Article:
3. These are all GREAT tips! Travelling solo I usually try to stay with people I know. If you are a big family and need a hotel, research not only the cost of the hotel but also a) whether breakfast is included in the price (and what kind of breakfast–The Quality Inn series is usually the best with hardboiled eggs, and you can take an apple or two with you to cut up later) b) whether there is a charge for extra beds. Some places (Holiday Inn?) even have a “kids stay free” option. Happy trails!

  4. We took our then 2 year old and 14 month old on a driving trip to Idaho, and what saved us was packing the cooler with lunch stuff. Then we would stop for lunch at parks, let the boys run about then they would sleep! We also stayed at best westerns, because all the rooms were relatively the same looking,the kids didn’t even know we were in a different place each night.

  5. I second packing food. It’s amazing how much we can spend on meals, during trips. Especially kids meals! My kid is 2, why is his meal $6?? I also like using apps, like Gas Buddy, to find inexpensive places to fill up. Awesome post 🙂

    1. We usually skip the kid meal and have the kids share something. Depends on where it is. My boys are getting too big to share….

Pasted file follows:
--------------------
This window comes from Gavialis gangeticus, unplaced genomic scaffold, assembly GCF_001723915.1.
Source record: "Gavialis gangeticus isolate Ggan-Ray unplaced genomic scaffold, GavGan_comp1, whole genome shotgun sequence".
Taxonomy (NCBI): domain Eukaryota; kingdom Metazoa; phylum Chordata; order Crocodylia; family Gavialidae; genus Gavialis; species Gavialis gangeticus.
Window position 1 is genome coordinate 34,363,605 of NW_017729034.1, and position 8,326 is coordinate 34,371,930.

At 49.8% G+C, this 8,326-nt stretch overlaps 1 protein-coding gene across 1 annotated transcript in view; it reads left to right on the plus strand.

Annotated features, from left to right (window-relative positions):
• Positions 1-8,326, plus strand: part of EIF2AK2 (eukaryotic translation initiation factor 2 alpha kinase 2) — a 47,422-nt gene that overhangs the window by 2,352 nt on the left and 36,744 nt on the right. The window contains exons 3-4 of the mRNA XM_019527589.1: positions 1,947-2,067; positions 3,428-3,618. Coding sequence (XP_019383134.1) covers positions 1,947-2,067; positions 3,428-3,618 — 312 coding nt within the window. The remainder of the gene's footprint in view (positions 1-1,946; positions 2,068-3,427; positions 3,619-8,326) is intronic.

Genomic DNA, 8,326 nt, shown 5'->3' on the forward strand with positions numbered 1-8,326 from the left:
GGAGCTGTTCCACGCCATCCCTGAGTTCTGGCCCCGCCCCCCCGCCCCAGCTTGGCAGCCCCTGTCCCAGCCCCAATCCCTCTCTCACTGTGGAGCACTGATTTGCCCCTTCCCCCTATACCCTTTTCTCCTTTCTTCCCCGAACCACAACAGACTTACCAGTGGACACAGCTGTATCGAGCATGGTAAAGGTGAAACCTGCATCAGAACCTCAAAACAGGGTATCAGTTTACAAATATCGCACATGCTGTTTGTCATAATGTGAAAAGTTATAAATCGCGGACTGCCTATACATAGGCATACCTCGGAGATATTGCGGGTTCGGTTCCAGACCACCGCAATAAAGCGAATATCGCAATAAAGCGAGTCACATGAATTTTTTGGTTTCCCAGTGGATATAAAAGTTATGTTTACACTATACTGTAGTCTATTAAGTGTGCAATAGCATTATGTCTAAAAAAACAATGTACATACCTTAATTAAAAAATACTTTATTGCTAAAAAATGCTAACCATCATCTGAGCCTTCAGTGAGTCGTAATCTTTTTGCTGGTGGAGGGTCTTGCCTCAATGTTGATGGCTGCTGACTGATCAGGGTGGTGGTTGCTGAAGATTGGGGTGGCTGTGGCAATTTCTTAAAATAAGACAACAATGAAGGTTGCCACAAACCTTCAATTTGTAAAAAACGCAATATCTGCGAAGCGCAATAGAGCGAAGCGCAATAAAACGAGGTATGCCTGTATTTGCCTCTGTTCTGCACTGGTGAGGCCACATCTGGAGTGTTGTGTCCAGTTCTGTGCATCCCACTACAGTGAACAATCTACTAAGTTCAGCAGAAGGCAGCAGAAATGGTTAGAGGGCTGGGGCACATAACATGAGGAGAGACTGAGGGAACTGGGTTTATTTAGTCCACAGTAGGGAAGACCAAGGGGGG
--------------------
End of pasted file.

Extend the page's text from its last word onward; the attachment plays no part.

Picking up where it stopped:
6. Often I will bring a portion of the meal, such as bottled water and a bag of fruit or mini carrots and then we will go through drive thru just for the $1 chicken burgers. This pleases my “not really and sandwich kind of guy” hubby and keeps the cost of eating fairly low and reasonably healthy.

  7. When we go on multi-day road trips where we are staying at a motel/hotel, we bring a crock-pot. Not only do we save money by bringing the crock-pot, but we eat less processed foods and eat way more healthy. My favorite to make is overnight steel cut oats so we have a good, filling breakfast in the morning. We can load it up with fruits and nuts. I figure it saves us between $12-$20/meal. I’ve also made chili. I have 7 great road-trip crock-pot recipes.

    Great reminder about checking tires and fluids. Thank you for the post!